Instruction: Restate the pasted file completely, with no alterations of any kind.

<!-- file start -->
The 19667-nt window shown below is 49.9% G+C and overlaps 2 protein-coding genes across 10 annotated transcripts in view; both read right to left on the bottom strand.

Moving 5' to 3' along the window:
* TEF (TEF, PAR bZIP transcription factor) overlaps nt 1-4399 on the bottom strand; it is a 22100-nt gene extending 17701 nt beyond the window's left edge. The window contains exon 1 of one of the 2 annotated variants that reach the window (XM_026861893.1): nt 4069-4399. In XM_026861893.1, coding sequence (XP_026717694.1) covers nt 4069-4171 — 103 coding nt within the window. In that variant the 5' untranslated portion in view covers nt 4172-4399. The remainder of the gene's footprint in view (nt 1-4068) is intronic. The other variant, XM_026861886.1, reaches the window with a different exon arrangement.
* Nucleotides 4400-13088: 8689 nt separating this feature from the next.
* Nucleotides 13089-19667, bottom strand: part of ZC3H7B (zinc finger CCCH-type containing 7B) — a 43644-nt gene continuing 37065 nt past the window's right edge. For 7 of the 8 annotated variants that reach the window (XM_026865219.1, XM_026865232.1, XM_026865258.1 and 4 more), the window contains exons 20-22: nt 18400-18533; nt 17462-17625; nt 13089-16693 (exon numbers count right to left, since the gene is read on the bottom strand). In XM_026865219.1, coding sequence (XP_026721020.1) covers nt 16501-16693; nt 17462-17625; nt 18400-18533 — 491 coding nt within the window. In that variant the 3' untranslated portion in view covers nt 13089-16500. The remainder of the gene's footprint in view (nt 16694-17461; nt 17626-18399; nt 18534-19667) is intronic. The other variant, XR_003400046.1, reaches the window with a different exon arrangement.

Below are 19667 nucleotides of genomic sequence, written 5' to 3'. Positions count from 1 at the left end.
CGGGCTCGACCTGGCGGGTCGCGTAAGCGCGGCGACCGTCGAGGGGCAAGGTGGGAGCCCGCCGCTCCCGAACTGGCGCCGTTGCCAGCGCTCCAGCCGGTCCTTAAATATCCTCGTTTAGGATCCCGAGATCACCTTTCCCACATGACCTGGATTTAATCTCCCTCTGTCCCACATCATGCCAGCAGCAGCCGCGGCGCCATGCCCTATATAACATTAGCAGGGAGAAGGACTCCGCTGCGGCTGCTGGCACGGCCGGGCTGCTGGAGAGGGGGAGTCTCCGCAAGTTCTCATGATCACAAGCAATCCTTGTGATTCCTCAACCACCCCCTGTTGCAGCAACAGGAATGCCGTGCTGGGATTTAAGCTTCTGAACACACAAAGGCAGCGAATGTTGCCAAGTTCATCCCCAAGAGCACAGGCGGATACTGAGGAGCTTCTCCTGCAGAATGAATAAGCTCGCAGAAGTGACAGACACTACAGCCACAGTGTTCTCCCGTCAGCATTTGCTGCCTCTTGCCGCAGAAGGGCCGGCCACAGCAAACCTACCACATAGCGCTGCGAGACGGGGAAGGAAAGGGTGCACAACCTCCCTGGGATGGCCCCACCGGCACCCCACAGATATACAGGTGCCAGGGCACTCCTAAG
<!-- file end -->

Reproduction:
The 19667-nt window shown below is 49.9% G+C and overlaps 2 protein-coding genes across 10 annotated transcripts in view; both read right to left on the bottom strand.

Moving 5' to 3' along the window:
* TEF (TEF, PAR bZIP transcription factor) overlaps nt 1-4399 on the bottom strand; it is a 22100-nt gene extending 17701 nt beyond the window's left edge. The window contains exon 1 of one of the 2 annotated variants that reach the window (XM_026861893.1): nt 4069-4399. In XM_026861893.1, coding sequence (XP_026717694.1) covers nt 4069-4171 — 103 coding nt within the window. In that variant the 5' untranslated portion in view covers nt 4172-4399. The remainder of the gene's footprint in view (nt 1-4068) is intronic. The other variant, XM_026861886.1, reaches the window with a different exon arrangement.
* Nucleotides 4400-13088: 8689 nt separating this feature from the next.
* Nucleotides 13089-19667, bottom strand: part of ZC3H7B (zinc finger CCCH-type containing 7B) — a 43644-nt gene continuing 37065 nt past the window's right edge. For 7 of the 8 annotated variants that reach the window (XM_026865219.1, XM_026865232.1, XM_026865258.1 and 4 more), the window contains exons 20-22: nt 18400-18533; nt 17462-17625; nt 13089-16693 (exon numbers count right to left, since the gene is read on the bottom strand). In XM_026865219.1, coding sequence (XP_026721020.1) covers nt 16501-16693; nt 17462-17625; nt 18400-18533 — 491 coding nt within the window. In that variant the 3' untranslated portion in view covers nt 13089-16500. The remainder of the gene's footprint in view (nt 16694-17461; nt 17626-18399; nt 18534-19667) is intronic. The other variant, XR_003400046.1, reaches the window with a different exon arrangement.

Below are 19667 nucleotides of genomic sequence, written 5' to 3'. Positions count from 1 at the left end.
CGGGCTCGACCTGGCGGGTCGCGTAAGCGCGGCGACCGTCGAGGGGCAAGGTGGGAGCCCGCCGCTCCCGAACTGGCGCCGTTGCCAGCGCTCCAGCCGGTCCTTAAATATCCTCGTTTAGGATCCCGAGATCACCTTTCCCACATGACCTGGATTTAATCTCCCTCTGTCCCACATCATGCCAGCAGCAGCCGCGGCGCCATGCCCTATATAACATTAGCAGGGAGAAGGACTCCGCTGCGGCTGCTGGCACGGCCGGGCTGCTGGAGAGGGGGAGTCTCCGCAAGTTCTCATGATCACAAGCAATCCTTGTGATTCCTCAACCACCCCCTGTTGCAGCAACAGGAATGCCGTGCTGGGATTTAAGCTTCTGAACACACAAAGGCAGCGAATGTTGCCAAGTTCATCCCCAAGAGCACAGGCGGATACTGAGGAGCTTCTCCTGCAGAATGAATAAGCTCGCAGAAGTGACAGACACTACAGCCACAGTGTTCTCCCGTCAGCATTTGCTGCCTCTTGCCGCAGAAGGGCCGGCCACAGCAAACCTACCACATAGCGCTGCGAGACGGGGAAGGAAAGGGTGCACAACCTCCCTGGGATGGCCCCACCGGCACCCCACAGATATACAGGTGCCAGGGCACTCCTAAG